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Photo of crushed bear shows danger human trash poses to wildlife, Colorado officials say

A gruesome photo of a bear cub crushed to death shows the danger that human trash poses to wildlife, Colorado parks officials say.

Colorado Parks and Wildlife tweeted pictures of a 30-pound male black bear that was killed after the dumpster tipped over in Indian Hills, a small community outside Denver. The bear was reported about 7 a.m. Monday, officials told McClatchy news group in an email.

“By that time, the cub was already dead,” spokesman Jason Clay said.

The cub’s death is “highly unusual,” but it shows the problems that occur when humans don’t properly secure trash, wildlife officials said in a tweet.

“Dumpsters should always be secured so a bear can’t get inside and placed on solid, flat ground where it does not present a danger to people or wildlife,” officials said on Twitter.

Cities and counties enact trash ordinances in Colorado, not the state, officials said. Estes Park, Manitou Spring and Boulder are among the towns that have passed ordinances intended to keep wildlife out of trash, Clay said. Colorado Springs is considering a similar law, according to the city.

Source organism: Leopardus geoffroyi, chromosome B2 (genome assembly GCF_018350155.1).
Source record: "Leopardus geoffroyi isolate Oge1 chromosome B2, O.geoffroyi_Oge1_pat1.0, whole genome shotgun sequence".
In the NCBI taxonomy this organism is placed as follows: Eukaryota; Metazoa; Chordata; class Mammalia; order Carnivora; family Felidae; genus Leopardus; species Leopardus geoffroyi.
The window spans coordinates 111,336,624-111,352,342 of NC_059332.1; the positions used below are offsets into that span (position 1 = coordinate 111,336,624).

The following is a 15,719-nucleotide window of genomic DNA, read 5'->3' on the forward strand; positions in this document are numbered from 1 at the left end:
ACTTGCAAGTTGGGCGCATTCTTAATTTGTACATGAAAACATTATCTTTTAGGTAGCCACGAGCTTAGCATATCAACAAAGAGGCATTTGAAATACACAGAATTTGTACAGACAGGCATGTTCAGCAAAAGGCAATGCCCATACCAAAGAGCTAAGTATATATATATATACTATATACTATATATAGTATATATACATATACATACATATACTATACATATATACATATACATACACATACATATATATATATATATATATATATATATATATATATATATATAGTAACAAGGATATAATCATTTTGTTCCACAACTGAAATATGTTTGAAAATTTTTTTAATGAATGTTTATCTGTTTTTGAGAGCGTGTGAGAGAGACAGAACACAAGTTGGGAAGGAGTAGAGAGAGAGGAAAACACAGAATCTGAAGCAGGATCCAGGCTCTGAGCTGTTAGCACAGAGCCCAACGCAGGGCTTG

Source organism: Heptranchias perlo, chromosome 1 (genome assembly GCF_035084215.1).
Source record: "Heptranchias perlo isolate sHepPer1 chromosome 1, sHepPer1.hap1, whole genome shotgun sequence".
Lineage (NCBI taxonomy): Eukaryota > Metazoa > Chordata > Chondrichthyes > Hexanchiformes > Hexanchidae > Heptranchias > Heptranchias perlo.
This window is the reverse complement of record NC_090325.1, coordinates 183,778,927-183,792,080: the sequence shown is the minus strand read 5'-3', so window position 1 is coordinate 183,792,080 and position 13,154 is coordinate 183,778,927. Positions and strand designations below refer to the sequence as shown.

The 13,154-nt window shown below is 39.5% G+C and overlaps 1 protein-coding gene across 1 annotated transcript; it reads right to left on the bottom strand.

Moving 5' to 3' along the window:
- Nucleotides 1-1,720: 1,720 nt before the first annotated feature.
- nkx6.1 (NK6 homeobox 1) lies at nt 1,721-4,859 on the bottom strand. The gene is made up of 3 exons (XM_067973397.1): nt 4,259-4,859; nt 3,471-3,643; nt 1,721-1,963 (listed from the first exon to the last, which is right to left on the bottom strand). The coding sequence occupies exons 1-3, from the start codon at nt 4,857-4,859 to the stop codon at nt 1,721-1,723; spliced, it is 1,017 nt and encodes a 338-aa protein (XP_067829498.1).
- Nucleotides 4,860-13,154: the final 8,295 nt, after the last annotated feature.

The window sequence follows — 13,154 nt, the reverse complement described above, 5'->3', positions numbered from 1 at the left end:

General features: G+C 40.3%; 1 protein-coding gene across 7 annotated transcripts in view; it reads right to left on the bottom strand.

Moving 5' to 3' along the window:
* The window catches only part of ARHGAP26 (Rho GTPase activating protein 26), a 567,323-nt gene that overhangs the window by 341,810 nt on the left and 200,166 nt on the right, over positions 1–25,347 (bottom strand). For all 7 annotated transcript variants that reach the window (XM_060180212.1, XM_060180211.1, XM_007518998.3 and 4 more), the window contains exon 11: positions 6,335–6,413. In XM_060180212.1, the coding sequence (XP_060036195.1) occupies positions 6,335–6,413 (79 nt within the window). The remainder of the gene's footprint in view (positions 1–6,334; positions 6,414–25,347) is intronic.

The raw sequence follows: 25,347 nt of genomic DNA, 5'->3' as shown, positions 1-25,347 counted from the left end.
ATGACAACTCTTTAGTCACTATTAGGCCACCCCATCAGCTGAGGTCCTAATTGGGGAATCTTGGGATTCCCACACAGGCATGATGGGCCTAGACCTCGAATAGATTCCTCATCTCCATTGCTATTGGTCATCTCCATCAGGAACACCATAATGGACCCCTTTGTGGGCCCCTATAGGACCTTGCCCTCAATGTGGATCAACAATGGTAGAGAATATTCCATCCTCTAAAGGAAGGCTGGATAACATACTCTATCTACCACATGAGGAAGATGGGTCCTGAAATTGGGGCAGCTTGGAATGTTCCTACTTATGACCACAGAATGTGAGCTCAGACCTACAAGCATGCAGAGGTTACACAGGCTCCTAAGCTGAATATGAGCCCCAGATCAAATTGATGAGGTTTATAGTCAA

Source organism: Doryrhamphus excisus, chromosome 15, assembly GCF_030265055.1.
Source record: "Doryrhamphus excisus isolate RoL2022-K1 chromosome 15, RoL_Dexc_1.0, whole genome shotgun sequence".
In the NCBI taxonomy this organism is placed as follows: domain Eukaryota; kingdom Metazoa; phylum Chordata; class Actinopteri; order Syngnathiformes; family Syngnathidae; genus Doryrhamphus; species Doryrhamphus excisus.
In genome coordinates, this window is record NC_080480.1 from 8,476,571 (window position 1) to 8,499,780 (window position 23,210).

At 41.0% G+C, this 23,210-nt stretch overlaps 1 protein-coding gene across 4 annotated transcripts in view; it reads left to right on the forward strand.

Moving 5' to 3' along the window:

Clay was not aware of whether a person would be charged or ticketed for the cub’s death, he said. Indian Hills, which is a “census-designated place” of 1,200, doesn’t have a wildlife trash ordinance, Clay said

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Chacour Koop is a Real-Time reporter based in Kansas City. Previously, he reported for the Associated Press, Galveston County Daily News and Daily Herald in Chicago.
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